Humber marches, united against sexual violence

Students, staff and faculty marched against sexual and gender-based violence on Thursday evening, accompanied by a drummer and led by an organizer with a megaphone as the group, dozens strong, circled Humber College’s North Campus.

“Stop the violence, no more silence. Humber fights back,” is just one of the chants that over 40 students made as they rallied, led by Nichole White, a student conduct assistant. Marchers held signs that read “no means no” and “you are not alone”, among others.

Nichole White leads the march around campus.

Event organizers stated that one in three women will experience sexual or gender based violence during their lifetime, but Humber marched in the fourth annual Take Back The Night as part of a movement to change that statistic.

Consent Peer Educators, a campus group previously called “consent is sexy”, hosted the event, as they have in previous years.

Ahead of the march itself, attendees were invited inside the newly built Barrett Centre for Technology Innovation, where students could explore booths set up by allies of those who have experienced sexual violence and organizations that provide related services.

The Sexual Assault and Violence Intervention Services of Halton, known simply as SAVIS, works with Humber College sports teams on building awareness for sexual violence, its representatives said.

Also present was the Elspeth Heyworth Centre for Women, Youth Without Shelter, Native Child and Family Services of Toronto, Humber Security and the Peel Regional Police Service.

After opening remarks and a land acknowledgement, Humber College Vice President Jason Hunter gave his support to the movement and remarked on the history of women rights and its impact on his daughters, thanking the marchers for their efforts.

Jason Hunter gave his support to Take Back The Night.

“I want to thank you for doing all that you can and all you’re doing not only to take back the night, but to give the back night to those who don’t even know that it has been lost,” Hunter, who serves as the vice president for students and institutional planning, said.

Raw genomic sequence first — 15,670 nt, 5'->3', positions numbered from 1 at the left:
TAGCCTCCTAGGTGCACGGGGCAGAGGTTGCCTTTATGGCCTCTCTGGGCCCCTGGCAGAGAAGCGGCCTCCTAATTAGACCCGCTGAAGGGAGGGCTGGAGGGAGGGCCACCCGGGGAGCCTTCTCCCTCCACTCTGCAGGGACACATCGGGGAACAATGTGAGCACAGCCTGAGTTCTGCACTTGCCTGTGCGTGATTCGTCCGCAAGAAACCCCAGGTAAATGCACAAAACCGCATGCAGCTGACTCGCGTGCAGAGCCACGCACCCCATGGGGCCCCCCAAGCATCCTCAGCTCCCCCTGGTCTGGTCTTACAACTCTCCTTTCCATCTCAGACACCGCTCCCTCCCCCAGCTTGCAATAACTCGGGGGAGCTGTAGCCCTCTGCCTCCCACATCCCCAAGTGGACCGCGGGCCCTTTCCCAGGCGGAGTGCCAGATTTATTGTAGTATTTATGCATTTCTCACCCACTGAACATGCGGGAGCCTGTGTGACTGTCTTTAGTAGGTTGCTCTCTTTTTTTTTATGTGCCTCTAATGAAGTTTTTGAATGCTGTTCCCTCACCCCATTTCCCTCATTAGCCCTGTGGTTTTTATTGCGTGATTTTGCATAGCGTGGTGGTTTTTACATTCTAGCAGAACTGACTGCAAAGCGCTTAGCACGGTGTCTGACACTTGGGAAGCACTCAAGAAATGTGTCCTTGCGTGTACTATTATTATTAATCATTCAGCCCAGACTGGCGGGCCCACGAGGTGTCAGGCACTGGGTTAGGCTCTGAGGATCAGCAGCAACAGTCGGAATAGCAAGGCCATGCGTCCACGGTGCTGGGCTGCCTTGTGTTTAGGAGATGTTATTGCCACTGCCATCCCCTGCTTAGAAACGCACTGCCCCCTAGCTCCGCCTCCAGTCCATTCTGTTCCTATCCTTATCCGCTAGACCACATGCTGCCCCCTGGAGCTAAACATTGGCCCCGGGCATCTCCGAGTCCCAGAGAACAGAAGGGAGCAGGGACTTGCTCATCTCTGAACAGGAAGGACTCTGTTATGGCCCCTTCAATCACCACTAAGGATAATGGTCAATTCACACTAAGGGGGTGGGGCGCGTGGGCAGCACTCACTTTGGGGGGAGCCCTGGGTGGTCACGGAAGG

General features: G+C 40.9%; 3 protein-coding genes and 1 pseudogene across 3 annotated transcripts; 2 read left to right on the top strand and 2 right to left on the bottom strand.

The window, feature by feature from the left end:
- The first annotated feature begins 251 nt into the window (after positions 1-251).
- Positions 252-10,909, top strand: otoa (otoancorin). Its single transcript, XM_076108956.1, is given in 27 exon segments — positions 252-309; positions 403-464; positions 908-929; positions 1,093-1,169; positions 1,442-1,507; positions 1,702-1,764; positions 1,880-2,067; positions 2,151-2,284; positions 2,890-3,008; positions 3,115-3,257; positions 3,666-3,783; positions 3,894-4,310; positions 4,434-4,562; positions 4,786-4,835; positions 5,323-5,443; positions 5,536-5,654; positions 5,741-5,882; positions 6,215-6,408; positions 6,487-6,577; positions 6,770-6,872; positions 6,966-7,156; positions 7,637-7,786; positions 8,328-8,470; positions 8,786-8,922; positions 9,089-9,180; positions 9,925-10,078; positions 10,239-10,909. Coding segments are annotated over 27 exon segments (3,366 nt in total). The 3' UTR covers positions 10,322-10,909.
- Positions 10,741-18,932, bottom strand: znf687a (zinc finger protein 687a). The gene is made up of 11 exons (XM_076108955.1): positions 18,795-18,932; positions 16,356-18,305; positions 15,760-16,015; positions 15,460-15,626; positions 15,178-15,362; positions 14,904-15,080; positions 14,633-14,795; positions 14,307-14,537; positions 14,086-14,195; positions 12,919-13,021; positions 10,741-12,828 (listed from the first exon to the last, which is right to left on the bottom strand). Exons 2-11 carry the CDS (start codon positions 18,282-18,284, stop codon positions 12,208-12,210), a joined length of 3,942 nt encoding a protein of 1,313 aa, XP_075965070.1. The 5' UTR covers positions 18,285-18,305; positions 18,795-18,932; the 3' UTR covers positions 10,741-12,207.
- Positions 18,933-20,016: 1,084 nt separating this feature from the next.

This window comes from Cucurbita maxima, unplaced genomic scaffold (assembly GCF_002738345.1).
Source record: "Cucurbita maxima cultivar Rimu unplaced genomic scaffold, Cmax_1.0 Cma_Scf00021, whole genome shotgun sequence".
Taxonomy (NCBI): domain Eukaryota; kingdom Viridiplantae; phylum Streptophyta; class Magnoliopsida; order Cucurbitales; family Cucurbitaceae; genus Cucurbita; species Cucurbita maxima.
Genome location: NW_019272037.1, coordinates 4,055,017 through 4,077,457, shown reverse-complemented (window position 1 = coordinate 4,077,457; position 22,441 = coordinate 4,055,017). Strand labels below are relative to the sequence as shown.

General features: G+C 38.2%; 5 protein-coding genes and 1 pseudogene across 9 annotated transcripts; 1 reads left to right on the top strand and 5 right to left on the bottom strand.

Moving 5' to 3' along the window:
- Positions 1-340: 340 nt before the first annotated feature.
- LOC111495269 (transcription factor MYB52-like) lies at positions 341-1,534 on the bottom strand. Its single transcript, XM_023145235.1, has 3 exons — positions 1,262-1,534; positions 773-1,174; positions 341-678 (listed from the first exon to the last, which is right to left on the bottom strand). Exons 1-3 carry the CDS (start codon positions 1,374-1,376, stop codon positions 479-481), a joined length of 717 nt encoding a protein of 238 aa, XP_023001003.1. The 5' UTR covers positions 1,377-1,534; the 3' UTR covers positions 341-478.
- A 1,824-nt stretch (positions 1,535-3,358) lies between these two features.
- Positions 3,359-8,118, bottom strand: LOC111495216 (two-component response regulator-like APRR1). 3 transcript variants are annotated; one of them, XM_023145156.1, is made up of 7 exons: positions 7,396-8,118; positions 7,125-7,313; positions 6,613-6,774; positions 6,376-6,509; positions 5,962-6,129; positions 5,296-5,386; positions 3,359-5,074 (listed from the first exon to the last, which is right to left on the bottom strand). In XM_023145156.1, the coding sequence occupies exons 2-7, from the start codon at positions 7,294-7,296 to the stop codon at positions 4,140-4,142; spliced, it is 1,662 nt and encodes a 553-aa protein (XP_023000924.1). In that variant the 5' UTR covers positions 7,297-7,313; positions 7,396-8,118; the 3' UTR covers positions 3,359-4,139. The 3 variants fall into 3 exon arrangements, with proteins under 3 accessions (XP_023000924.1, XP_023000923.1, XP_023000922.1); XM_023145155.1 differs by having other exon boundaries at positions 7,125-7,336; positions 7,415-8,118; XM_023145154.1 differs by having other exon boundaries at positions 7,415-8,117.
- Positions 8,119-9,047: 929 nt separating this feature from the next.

“I stand with you.”

Speeches were followed by performances.

The first performer was a musician that only goes by Saffron A. who graduated in the spring from the University of Guelph-Humber. With an electric guitar in hand, Saffron melded an indie song with lyrics that spoke of their experiences with sexual violence and gender discrimination.

She was followed by a dance troupe. Their instructor, Bryanna Persuad, is also a Guelph-Humber alumni, who said that they found two of their young, teenage members had experienced sexual violence and another pair had been targeted by gender-based discrimination.

Seven female dancers gave two emotionally charged dances, split into a group of five and a pair.

(L) Jaida Ponce, (M) Liz Osawamick, (R) Tonya-Leah Watts

The third performance came in the form of two traditional Indigenous songs, one with origins in the Kingston Women’s Penitentiary and the other was Anishanbwe in origin.

Marchers then took to the outside, drawing attention from across campus as they made their way across the front of the Learning Resource Commons, around the southern tip of campus and back up by the residence buildings before entering the LRC and concluding the march.

IGNITE President Monica Khosla and Vice President Megan Roopnarine were both present during the march on behalf of the student union.

Artist with a message

Saffron A. is a survivor. She experienced sexual assault in the summer before her fourth year, in 2018. To process her emotions, she turned to an art form she has always found familiar, music.

Saffron A performs at the Barrett Centre on Sept. 26, 2019.

“My mom was conducting while I was in utero and doing pitch matching exercises with me as an infant,” Saffron replied when asked about when she acquired a taste for music. She went to her parents’ band practices and got involved in choir.

When she turned 16, Saffron started to perform live. But it was not until the young artist hit university that she learned to write, she told The Avro Post.

After she was sexually assaulted, Saffron wrote Resilience, a song that captured her experience with the violence. In September of 2018, she performed the track and soon realized the impact that it had on her audience.

“So, I wrote a whole concept record about my personal experience with the emotional aftermath of sexual assault and, as I started performing, I started hearing more stories and connecting with more people,” she explained.

This lead her to write more records with different lenses. Now, she tours and hopes to make music and supporting survivors her full time job.

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